Considine’s mind wandered. Pigkillers. Terrorists. Just as he’d suspected, Gorsh’s lead was a damned smokescreen. He already knew the identity of the bomber, just as Considine did.

It was Orin Bantry, Morgenstar Munition’s star employee and Aloysius Morgenstar’s personal go to it guy by way of detonite.  Considine had smelled the stuff when they’d confiscated it from Croix in Zirconia, and he’d smelled it again when it blew Brendermeyer to pieces.

Somebody should have told Orin to stop wearing that stupid company cap.

Tuesday, July 24, 2012

Come On Home

by Caitlyn Konze

Come back to us, Daddy. Please.

Leothold was buoyant when he heard it. Her voice wrapped around him like a zero-G harness. Pressure built around his shoulders and thighs. His tried pulling as much air into his lungs as possible, but it wasn't enough. He needed to get to the adjustment clips but his limbs were dead in the water.

“He's waking up. Hot damn, he's actually waking up!”

His need for that voice drove his eyelids open.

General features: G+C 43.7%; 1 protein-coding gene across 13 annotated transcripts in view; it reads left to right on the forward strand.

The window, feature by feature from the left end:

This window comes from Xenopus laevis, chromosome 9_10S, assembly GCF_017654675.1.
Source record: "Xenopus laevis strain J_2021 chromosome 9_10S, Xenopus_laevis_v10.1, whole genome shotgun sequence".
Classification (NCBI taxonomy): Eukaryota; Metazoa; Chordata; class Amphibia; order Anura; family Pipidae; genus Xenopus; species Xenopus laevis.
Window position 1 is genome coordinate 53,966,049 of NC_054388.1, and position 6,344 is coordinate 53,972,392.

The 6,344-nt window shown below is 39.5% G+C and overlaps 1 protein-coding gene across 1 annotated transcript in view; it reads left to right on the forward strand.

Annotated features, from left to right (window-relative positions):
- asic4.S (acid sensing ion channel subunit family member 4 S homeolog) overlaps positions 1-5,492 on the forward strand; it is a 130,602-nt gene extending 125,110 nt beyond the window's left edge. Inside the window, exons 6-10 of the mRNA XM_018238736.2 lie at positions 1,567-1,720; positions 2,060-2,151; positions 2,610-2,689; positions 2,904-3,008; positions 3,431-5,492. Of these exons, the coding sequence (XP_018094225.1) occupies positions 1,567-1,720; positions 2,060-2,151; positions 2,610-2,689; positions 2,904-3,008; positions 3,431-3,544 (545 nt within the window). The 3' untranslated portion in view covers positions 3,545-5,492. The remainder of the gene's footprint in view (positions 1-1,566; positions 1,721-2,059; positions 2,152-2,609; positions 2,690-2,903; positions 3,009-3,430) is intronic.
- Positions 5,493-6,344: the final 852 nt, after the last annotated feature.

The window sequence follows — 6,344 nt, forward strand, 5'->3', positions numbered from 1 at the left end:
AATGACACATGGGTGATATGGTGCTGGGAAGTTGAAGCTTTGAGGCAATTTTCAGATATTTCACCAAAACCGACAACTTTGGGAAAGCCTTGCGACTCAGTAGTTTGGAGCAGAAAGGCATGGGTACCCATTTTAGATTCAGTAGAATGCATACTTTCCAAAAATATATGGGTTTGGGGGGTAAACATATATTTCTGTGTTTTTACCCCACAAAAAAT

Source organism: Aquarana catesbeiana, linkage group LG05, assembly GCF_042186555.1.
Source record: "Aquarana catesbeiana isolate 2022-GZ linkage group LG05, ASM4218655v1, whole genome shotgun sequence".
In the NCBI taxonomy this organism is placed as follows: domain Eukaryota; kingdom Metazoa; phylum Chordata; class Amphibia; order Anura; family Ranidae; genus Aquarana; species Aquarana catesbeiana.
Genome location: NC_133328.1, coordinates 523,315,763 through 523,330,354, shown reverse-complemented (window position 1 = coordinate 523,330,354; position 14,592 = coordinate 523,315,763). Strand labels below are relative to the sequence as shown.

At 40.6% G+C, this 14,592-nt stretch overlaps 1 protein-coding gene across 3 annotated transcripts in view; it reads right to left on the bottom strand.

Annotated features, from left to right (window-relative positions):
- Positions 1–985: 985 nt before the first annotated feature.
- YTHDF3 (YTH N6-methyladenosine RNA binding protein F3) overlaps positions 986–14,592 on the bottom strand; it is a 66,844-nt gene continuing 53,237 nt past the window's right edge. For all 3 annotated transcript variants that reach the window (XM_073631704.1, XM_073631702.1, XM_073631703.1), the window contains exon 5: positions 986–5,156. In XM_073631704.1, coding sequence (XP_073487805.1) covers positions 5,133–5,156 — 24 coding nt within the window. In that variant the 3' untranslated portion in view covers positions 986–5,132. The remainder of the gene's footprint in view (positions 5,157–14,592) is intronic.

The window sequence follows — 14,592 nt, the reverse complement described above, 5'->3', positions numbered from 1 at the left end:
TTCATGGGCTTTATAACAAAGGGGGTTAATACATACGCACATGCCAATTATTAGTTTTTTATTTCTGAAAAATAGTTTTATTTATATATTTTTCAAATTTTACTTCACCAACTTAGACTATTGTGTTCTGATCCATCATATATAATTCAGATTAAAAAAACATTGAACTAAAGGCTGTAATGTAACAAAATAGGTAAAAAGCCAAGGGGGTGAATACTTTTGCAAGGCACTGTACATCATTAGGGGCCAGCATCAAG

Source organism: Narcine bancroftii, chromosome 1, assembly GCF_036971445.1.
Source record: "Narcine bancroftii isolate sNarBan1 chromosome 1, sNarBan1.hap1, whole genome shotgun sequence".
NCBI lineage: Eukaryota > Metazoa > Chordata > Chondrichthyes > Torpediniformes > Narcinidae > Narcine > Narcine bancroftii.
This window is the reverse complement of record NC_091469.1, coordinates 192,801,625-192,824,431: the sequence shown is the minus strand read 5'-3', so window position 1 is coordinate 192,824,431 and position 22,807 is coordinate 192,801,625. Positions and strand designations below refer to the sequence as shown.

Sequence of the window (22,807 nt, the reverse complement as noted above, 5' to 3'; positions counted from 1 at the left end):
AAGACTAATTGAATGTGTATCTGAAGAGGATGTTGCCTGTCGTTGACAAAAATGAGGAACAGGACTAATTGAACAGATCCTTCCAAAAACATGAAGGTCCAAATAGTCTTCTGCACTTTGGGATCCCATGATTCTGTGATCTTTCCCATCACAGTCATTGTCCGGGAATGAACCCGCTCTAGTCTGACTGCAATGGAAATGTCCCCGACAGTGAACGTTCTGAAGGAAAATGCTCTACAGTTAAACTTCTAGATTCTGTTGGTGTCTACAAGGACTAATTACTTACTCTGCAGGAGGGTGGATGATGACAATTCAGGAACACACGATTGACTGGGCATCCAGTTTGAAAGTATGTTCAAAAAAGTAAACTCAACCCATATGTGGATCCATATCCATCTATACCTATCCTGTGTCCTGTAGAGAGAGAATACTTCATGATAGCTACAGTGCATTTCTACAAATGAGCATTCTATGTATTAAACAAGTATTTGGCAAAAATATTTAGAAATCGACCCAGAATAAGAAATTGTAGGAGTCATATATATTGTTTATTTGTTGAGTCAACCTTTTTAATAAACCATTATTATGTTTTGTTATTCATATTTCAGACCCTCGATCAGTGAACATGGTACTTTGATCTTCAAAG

“Everything's fuzzy.” His voice sounded like someone chucked a bag of bolts into his ship's thrust reactor.

“You haven't used your eyes for nine Foundings, Dad. Just give yourself a minute.”

“Soepy?” A tall, thin blob slid to his side. After a few blinks he could start to see a long nose, pointed chin, and wide, dark eyes.

“Yeah. I'm here.” Leo's vision cleared enough to notice the differences in his daughter. Her cheeks were no longer rounded with baby fat, but concave. The skin of her face was pulled tight. Her trachea bulged from her neck. He wondered if she had gone nine Foundings without a proper meal. Nine Foundings. Could it be true? It had to or he'd be in a horse, not a bed. Dangerous work, wrangling ore, but it put food on the table.